- Paperback: 368 pages
- Publisher: Robinson (26 July 2007)
- Language: English
- ISBN-10: 184529615X
- ISBN-13: 978-1845296155
- Product Dimensions: 13 x 2.4 x 19.8 cm
- Average Customer Review: 3.8 out of 5 stars See all reviews (5 customer reviews)
- Amazon Bestsellers Rank: 207,441 in Books (See Top 100 in Books)
A Brief History of Secret Societies (Brief Histories) Paperback – 26 Jul 2007
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"'In a field normally typified by confusion and ignorance this book is clear, concise, informative and to be recommended' Michael Baigent, Holy Blood and the Holy Grail"
About the Author
David Barrett is a leading expert on religion and esoteric belief. He is the author of The New Believers (Cassell). He reviews regularly in the Independent, the Fortean Times, TLS and New Scientist.
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Top Customer Reviews
This lead me to believe that authors intention was to suggest that these societies are just as acceptable in an open liberal society as any other more transparent institutions, sentiment that I do not entirely agree with. One cannot help seeing the author as an apologist for the short comings of Free Masonry. There is too much recourse to a `bad apple' theory when explaining the wrong doings throughout history of secret societies.
This said the book does approach the subject matter in a non-sensationalist manner, however it cannot be said that it is not without its bias which may frustrate a reader that is genuinely interested in sorting fact from spin.
His opening contention is that "the history of secret socities is the history of esoteric religion and is the history of magic." His argument is that many of the ideas of Judasim can be traced back to earlier Babylonian or Sumerian versions of the same event and the influence of Zoroastrianism which originiated in Persia. He attributes the development of priests as attempts to explain natural events and that "the inner secrets of religion became hidden not just from the public but also from many in the priesthood." It's a line of thought which can be found in any modern presentation of magic in history and not one which has much to recommend it or carry evidential weight. Similarly, Barrett's account of Mithraism is marred by his assumptions that "it is probably" and "it is thought".
There were a number of competitors of early Christianity including Neo Platonism, Gnosticism, Arianism, Peleganism, Manichaeism and Cabalism all of which had doctrinal differences with the Church, some of which survived in different forms for centuries by meeting in secret.Read more ›
I must say first off this is a great book to work your way into understanding the background of secret societies especially with freemasonry & why they became secret societies in the first place.
However when reading this book you do get a feeling that the government is looking over the shoulder of the writer as to put doubt in peoples minds as to whether or not these secret societies have any control via politics over society. It is that of a very establishmentarian view, as if a governing body or group is refuting any of the bad ideas or theorys you may have about any of these societies.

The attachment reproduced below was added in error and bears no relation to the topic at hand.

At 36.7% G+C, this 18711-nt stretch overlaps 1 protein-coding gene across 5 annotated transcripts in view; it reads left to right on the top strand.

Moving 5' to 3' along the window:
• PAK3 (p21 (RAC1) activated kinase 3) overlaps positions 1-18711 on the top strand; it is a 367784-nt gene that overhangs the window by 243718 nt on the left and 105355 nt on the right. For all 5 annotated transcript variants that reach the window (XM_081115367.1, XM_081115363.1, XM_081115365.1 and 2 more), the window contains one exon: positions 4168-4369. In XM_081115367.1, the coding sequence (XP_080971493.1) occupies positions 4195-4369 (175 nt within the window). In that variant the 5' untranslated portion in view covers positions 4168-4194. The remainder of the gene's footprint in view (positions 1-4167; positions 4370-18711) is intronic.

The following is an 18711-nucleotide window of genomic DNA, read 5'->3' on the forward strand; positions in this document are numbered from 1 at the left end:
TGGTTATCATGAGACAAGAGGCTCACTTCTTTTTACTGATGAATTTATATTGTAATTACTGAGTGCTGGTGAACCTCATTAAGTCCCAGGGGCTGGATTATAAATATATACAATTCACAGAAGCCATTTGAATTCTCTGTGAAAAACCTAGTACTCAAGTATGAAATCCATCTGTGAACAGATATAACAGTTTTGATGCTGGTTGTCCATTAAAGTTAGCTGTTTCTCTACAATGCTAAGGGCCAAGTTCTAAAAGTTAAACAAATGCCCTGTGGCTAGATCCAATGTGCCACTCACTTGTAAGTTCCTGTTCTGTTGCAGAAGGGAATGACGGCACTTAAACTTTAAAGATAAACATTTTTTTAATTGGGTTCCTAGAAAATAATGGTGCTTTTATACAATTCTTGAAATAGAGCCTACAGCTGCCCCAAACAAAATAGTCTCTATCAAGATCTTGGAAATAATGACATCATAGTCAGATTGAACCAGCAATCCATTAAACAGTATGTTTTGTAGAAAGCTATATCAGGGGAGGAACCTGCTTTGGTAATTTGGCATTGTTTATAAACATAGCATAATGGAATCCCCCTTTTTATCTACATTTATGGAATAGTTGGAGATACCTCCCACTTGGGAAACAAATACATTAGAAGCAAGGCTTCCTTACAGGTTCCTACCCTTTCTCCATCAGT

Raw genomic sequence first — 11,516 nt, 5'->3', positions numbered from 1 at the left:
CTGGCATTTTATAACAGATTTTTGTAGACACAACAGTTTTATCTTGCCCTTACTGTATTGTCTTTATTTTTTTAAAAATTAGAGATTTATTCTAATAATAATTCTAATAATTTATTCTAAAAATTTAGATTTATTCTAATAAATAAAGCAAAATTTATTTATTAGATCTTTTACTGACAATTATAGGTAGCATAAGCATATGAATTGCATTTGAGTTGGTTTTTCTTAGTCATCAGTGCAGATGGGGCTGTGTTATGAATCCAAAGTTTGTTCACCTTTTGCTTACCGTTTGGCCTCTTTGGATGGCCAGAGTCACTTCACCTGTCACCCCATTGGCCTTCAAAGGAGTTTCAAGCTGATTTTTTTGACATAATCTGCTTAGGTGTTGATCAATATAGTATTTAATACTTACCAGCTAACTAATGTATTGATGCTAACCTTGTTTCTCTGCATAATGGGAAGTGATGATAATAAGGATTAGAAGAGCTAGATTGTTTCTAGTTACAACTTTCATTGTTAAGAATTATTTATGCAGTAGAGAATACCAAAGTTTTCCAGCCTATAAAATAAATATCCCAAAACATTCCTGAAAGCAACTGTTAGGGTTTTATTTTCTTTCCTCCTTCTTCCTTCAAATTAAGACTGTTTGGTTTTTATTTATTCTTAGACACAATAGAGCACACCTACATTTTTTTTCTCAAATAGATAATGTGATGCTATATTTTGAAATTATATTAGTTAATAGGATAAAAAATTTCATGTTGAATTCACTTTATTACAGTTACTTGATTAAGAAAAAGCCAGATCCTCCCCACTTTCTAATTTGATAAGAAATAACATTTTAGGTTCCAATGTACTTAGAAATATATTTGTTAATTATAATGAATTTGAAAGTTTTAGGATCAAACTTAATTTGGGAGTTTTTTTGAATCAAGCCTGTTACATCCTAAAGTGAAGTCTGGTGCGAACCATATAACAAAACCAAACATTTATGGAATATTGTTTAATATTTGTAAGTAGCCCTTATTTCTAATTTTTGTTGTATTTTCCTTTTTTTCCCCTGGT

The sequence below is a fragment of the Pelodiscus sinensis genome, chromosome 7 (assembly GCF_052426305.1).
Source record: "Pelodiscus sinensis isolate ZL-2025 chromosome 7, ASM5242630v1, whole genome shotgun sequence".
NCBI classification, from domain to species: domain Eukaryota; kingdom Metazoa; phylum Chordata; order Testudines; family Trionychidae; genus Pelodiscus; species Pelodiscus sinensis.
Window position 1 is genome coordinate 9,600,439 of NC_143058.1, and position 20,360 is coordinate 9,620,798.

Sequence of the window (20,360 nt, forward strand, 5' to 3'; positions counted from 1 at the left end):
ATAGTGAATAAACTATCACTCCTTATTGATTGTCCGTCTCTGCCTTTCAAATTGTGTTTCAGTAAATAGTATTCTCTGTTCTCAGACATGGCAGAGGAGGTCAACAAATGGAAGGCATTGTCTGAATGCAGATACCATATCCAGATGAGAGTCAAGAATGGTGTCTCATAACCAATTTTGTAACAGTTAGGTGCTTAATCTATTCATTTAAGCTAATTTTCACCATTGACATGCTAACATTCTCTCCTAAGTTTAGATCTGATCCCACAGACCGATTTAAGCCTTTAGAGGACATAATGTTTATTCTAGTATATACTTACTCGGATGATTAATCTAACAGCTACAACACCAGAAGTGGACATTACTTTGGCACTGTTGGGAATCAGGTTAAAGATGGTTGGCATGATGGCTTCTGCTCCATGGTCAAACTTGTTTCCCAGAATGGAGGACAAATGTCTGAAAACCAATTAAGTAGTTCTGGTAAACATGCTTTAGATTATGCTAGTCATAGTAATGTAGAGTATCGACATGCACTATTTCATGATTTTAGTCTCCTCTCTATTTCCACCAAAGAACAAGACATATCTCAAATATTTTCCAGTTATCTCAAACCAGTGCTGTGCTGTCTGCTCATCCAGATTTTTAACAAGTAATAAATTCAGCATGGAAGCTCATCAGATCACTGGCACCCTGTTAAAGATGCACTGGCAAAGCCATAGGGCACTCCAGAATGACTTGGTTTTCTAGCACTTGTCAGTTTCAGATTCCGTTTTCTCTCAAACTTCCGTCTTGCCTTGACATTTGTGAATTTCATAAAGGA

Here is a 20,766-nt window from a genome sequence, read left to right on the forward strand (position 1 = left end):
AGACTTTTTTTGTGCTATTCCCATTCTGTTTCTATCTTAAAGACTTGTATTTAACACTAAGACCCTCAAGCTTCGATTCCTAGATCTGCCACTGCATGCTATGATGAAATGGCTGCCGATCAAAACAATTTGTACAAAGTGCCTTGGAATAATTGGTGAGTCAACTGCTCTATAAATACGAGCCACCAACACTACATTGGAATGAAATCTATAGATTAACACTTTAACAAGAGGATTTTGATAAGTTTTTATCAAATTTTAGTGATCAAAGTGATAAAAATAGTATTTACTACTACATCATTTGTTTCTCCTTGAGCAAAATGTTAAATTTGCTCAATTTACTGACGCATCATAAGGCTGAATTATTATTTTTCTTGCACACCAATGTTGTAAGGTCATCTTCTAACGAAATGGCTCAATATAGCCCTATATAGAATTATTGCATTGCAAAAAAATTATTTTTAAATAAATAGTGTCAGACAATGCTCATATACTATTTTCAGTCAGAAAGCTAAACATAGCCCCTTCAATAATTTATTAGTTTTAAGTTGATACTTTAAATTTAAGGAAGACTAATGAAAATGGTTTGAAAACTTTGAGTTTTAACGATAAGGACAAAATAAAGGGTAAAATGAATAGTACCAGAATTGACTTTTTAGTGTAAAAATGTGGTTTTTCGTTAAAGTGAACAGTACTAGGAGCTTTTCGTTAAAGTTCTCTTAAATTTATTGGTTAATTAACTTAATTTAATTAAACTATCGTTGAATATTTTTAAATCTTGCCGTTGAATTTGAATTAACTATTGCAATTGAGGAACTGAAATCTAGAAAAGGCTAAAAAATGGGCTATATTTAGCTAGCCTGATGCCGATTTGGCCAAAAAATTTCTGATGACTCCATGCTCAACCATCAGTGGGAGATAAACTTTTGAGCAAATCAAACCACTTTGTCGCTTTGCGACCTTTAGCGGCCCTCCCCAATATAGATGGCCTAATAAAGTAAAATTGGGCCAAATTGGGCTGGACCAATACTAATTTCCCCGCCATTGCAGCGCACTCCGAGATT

It does touch on some of the theorys and very strong held beliefs by some about certain societies having hidden control, but I felt as though then David Barrett would then turn them around and go out of his way to refute too much & rips other theorys apart while not necessary replacing it with a better theory or giving factual evidence himself to replace some of these wide held views.
If you haven't read any other secret society books this maybe a good place to start as it does start well with; the links between certain societies, very much goes into the religion aspect, it gives you a lot of background as well as other books & resources to source further information to come to your own conclusions.
The main criticism is that you can feel the writer's opinion coming through with facts & his view on information in a subtle way with other peoples opinions which you get the feeling he must share & if you don't agree it could put you off reading because of the writers establishment interpretation.Read more ›
This is a highly readable book which while scholarly in style is never unnecessarily dry. There are hints of humour and the occasional aside to the reader. It also spends a lot of time exploring some of the myths created by either the societies themselves or from conspiracy theorists and showing how the facts just don't stand up to the claims.
While the background research is thorough there are slips for example the year 1187 in the text talks about the fall of Tiberius and Hattin, I think what is meant here is after the battle of Hattin, Jerusalem was lost to the crusaders- quite a bit different. Likewise while he does a good job of demystifying the assassins, he does stick to the now debunked story of initiates being drugged, waking up in a pleasure garden then a few days later drugged again and returned to the "real" the real world. Modern suicide bombers show you need far less elaborate tricks to get someone to kill themselves for your cause.
However the errors are minor and most importantly it is a calm voice of reason amongst either the societies hinting at secret knowledge they have held for thousands of years that is probably common sense and no older than 500 years old and the conspiracy theorists who think these groups are responsible for everything from World War 2 to presumably the inexplicable success of Strictly Come Dancing.
Read it and get some facts rather than just rumours.
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